Syncing your palm with Linux is easier than you think. On August 22nd Linux guru Jack Wallen explained how.If you couldn’t join us then, enjoy the transcript and we hope to see you on our next live Guild Meeting. You can find a schedule of Guild Meetings in your weekly TechProGuild Notes TechMail, or on the Guild Meeting calendar.

Syncing your palm with Linux is easier than you think. On August 22nd Linux guru Jack Wallen explained how. If you couldn’t join us then, enjoy the transcript and we hope to see you on our next live Guild Meeting. You can find a schedule of Guild Meetings in your weekly TechProGuild Notes TechMail, or on the Guild Meeting calendar.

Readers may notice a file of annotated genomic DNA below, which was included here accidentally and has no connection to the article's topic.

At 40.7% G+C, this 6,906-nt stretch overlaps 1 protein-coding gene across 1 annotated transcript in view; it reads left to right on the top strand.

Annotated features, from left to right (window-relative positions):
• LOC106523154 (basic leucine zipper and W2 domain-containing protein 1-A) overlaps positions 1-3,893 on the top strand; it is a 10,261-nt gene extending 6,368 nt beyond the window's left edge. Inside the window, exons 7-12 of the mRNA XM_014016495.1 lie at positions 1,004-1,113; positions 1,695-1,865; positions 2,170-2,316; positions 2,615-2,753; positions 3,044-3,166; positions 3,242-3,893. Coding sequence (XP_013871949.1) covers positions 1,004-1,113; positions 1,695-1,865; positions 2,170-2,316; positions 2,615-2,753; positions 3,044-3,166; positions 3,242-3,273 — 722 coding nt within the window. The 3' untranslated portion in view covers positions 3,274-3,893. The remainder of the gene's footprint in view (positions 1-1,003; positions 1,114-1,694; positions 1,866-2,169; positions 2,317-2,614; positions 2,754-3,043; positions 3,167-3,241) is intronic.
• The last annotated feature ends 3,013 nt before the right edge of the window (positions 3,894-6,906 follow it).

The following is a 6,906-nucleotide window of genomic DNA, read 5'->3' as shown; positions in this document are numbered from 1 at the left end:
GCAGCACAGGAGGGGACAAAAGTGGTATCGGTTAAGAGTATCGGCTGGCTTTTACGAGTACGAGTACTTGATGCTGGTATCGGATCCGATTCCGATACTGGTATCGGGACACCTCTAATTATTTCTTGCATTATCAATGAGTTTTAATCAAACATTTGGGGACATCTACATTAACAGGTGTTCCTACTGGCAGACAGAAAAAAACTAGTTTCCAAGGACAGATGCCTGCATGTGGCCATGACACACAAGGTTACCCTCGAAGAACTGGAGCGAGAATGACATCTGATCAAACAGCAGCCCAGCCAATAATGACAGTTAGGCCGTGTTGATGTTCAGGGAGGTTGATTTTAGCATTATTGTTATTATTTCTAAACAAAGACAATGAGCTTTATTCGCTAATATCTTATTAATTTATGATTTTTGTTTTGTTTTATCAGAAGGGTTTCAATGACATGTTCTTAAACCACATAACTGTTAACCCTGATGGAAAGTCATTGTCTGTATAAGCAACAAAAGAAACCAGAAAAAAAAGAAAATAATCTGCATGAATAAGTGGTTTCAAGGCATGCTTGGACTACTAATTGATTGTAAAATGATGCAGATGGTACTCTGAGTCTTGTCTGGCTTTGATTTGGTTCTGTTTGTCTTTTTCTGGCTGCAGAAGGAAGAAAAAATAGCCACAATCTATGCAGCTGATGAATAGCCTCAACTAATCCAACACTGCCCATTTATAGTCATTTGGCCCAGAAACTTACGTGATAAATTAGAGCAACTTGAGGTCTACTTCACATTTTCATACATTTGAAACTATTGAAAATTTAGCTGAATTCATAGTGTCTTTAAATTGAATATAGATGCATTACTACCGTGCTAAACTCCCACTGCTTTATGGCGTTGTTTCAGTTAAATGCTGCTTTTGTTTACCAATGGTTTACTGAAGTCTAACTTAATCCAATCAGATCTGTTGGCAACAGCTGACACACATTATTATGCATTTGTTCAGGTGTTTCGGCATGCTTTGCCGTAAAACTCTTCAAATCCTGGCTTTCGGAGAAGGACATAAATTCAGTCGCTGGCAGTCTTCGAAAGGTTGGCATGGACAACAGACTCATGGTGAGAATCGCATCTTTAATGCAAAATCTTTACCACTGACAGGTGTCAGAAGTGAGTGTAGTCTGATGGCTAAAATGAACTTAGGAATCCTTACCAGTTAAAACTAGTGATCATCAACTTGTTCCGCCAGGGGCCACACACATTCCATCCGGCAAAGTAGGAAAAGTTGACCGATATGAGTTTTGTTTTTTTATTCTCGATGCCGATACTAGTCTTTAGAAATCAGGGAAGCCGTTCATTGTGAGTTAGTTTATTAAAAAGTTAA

Note: TechProGuild edits Guild Meeting transcripts for clarity.

Tonight’s Guild Meeting on syncing your palm with Linux
MODERATOR: Good evening everyone! Welcome to tonight’s Guild Meeting! TechRepublic’s own Linux guru, Jack Wallen, Jr., is here to discuss everything you’ve ever wanted to know about syncing your palmtop with Linux.

JACK WALLEN: Hey everyone! I’m so glad to be here, especially after last week’s amazing LinuxWorld expo! I’m going to hit a couple of things that caught my attention relating to tonight’s topic and then later I’ll answer any questions about the expo and where Linux is going!

JIM-MCINTYRE: Sounds like you enjoyed the expo.

JACK WALLEN: Yes, what I thought was going to be a nightmare turned out to be a fairly painless and rewarding experience.